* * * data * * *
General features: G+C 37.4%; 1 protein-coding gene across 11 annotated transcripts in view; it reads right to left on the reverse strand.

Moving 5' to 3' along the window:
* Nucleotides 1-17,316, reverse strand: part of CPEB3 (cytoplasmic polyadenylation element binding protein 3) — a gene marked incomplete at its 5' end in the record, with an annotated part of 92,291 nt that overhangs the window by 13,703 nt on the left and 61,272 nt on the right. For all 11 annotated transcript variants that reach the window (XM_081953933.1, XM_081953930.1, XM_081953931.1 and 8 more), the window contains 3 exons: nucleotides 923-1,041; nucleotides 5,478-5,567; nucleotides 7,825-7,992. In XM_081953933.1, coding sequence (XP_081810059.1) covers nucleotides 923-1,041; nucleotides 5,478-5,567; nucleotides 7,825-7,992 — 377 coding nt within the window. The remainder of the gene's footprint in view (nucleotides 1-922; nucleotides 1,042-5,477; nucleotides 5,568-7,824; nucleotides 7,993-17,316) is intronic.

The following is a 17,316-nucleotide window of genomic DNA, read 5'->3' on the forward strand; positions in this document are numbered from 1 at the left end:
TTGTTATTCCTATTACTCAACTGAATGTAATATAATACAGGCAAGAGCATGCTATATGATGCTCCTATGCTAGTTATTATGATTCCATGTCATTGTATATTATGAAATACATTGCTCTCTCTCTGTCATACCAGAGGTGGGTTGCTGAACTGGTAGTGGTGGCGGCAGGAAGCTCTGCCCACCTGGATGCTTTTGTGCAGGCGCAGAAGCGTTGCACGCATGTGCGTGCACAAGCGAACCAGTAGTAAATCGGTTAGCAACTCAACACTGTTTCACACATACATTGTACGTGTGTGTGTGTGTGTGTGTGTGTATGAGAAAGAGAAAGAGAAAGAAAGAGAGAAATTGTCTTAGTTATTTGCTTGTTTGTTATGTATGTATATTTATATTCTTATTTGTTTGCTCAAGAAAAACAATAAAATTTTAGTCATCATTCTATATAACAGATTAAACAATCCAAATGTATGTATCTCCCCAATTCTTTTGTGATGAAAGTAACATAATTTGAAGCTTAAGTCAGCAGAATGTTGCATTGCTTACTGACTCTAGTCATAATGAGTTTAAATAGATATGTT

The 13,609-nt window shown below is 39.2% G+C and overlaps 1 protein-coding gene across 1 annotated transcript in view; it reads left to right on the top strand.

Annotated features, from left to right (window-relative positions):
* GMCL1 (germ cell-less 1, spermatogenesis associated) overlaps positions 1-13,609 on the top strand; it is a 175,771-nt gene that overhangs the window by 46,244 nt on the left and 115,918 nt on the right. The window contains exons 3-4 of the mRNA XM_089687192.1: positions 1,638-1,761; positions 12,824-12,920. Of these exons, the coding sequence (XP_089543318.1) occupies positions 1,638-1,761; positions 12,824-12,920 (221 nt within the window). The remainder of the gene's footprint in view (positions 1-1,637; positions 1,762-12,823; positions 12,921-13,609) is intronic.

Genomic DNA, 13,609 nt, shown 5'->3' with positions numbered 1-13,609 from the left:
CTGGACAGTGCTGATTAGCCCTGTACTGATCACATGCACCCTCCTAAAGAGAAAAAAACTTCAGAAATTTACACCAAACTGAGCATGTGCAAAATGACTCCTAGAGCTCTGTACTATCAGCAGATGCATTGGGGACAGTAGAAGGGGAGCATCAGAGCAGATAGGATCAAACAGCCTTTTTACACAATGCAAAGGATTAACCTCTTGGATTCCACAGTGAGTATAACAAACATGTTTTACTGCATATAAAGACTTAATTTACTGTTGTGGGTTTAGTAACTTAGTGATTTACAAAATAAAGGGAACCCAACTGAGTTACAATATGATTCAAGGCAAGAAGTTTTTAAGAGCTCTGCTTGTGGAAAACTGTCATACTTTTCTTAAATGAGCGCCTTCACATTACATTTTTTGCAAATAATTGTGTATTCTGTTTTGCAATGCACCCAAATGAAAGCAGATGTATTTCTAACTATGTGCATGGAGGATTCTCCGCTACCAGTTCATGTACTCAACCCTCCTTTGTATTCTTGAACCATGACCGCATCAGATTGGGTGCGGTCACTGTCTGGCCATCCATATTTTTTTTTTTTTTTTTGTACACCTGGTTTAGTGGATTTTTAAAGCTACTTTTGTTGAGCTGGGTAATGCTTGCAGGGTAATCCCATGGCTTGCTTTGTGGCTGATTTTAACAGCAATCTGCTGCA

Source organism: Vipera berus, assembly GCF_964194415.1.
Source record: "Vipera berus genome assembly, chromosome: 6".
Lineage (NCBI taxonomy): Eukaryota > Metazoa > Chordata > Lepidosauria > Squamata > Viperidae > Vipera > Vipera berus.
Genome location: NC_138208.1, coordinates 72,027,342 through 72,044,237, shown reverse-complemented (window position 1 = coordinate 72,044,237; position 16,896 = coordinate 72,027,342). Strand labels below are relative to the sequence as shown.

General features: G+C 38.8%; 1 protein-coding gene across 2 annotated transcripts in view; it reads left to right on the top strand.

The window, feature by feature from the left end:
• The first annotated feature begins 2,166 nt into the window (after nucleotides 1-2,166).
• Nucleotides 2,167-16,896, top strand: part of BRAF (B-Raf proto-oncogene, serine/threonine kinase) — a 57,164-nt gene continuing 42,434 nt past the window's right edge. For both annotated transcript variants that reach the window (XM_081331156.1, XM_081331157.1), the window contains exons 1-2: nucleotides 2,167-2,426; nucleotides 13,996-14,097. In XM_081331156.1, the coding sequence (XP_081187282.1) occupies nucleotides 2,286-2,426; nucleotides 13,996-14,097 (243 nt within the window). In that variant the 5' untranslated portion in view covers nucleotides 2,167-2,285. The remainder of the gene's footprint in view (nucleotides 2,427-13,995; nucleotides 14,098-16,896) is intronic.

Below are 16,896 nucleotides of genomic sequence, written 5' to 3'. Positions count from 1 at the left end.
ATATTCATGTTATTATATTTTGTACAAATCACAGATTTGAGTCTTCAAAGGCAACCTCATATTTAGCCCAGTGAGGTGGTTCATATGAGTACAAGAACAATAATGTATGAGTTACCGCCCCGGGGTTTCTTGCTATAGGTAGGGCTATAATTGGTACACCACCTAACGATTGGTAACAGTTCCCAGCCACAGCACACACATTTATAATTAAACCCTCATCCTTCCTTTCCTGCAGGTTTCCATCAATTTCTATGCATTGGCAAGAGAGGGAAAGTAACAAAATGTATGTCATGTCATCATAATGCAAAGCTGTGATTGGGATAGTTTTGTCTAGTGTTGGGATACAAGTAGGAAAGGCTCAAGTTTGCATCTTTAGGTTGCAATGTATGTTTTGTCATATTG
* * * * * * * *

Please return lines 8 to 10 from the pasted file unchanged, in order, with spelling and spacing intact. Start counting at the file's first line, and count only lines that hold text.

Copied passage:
* GMCL1 (germ cell-less 1, spermatogenesis associated) overlaps positions 1-13,609 on the top strand; it is a 175,771-nt gene that overhangs the window by 46,244 nt on the left and 115,918 nt on the right. The window contains exons 3-4 of the mRNA XM_089687192.1: positions 1,638-1,761; positions 12,824-12,920. Of these exons, the coding sequence (XP_089543318.1) occupies positions 1,638-1,761; positions 12,824-12,920 (221 nt within the window). The remainder of the gene's footprint in view (positions 1-1,637; positions 1,762-12,823; positions 12,921-13,609) is intronic.

Genomic DNA, 13,609 nt, shown 5'->3' with positions numbered 1-13,609 from the left:
CTGGACAGTGCTGATTAGCCCTGTACTGATCACATGCACCCTCCTAAAGAGAAAAAAACTTCAGAAATTTACACCAAACTGAGCATGTGCAAAATGACTCCTAGAGCTCTGTACTATCAGCAGATGCATTGGGGACAGTAGAAGGGGAGCATCAGAGCAGATAGGATCAAACAGCCTTTTTACACAATGCAAAGGATTAACCTCTTGGATTCCACAGTGAGTATAACAAACATGTTTTACTGCATATAAAGACTTAATTTACTGTTGTGGGTTTAGTAACTTAGTGATTTACAAAATAAAGGGAACCCAACTGAGTTACAATATGATTCAAGGCAAGAAGTTTTTAAGAGCTCTGCTTGTGGAAAACTGTCATACTTTTCTTAAATGAGCGCCTTCACATTACATTTTTTGCAAATAATTGTGTATTCTGTTTTGCAATGCACCCAAATGAAAGCAGATGTATTTCTAACTATGTGCATGGAGGATTCTCCGCTACCAGTTCATGTACTCAACCCTCCTTTGTATTCTTGAACCATGACCGCATCAGATTGGGTGCGGTCACTGTCTGGCCATCCATATTTTTTTTTTTTTTTTTGTACACCTGGTTTAGTGGATTTTTAAAGCTACTTTTGTTGAGCTGGGTAATGCTTGCAGGGTAATCCCATGGCTTGCTTTGTGGCTGATTTTAACAGCAATCTGCTGCA